Aren't computers, phones and the Internet amazing? Haven't we made progress in nearly every aspect of life over the years? I met two people this week who would be dead if not for the incredible advances made in the medical field. People live longer, are more educated and despite the many conflicts around the globe, the world has never been more peaceful. We can fly across the country or across oceans in a matter of hours— and bitch if our plane is an hour late—on trips that used to take weeks or months not so long ago. At any given moment today there will be 5,000 airliners in the air.
People of all colors are more integrated into all aspects of modern life than ever before. We have recreational time and entertainments that our ancestors could not even dream about or imagine.
Just judge your reaction to this statement: On the long trail of human progress, there has never been a better time to be alive than today.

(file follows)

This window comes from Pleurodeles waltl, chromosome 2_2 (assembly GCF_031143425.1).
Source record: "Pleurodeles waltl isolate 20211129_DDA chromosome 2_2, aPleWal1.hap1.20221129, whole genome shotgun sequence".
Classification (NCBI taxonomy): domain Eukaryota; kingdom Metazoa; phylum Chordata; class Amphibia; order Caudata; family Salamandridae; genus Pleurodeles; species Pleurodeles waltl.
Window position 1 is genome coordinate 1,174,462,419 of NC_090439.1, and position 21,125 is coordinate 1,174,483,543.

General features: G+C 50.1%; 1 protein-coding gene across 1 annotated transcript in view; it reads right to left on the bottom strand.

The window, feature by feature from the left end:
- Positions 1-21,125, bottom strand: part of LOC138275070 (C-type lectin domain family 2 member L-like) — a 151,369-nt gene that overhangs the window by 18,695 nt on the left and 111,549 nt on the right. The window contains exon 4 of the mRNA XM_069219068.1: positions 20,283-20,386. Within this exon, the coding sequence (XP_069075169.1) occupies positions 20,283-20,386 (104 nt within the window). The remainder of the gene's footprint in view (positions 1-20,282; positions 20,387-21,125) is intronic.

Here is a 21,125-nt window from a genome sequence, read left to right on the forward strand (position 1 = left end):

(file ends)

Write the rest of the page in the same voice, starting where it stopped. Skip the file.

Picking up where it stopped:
Too many will shake their heads in disapproval of that proper statement. Here is my final evidence, your honors.
A hundred million people died in the World Wars. Smallpox—now cured—killed a million people in 1968. Thirty million people died of influenza in the 1918-19 epidemic. Many mothers in the past watched their precious babies die before age five. Losing kids was a part of life for most of human history.
We primates sent a space vessel out of our solar system and have access to all types of knowledge at our fingertips. More people died in the Civil War years of bacterial infections than died of wounds because the doctors of the time had no understand of the importance of hygiene in operations. The positive progress from that ignorant time to now is unreal. We can replace specific body parts now to extend lives. Life expectancy was in the mid-forties at the turn of the 20th Century. It is now close to eighty.
Grab someone's hand, find someone who needs a hug, be an encourager, show gratitude and appreciation for our ancestors for we all stand on their shoulders.
The lecture is now over so please pass around the collection plate. Folding money is appreciated more than spare change. Thank you for the honor of your time.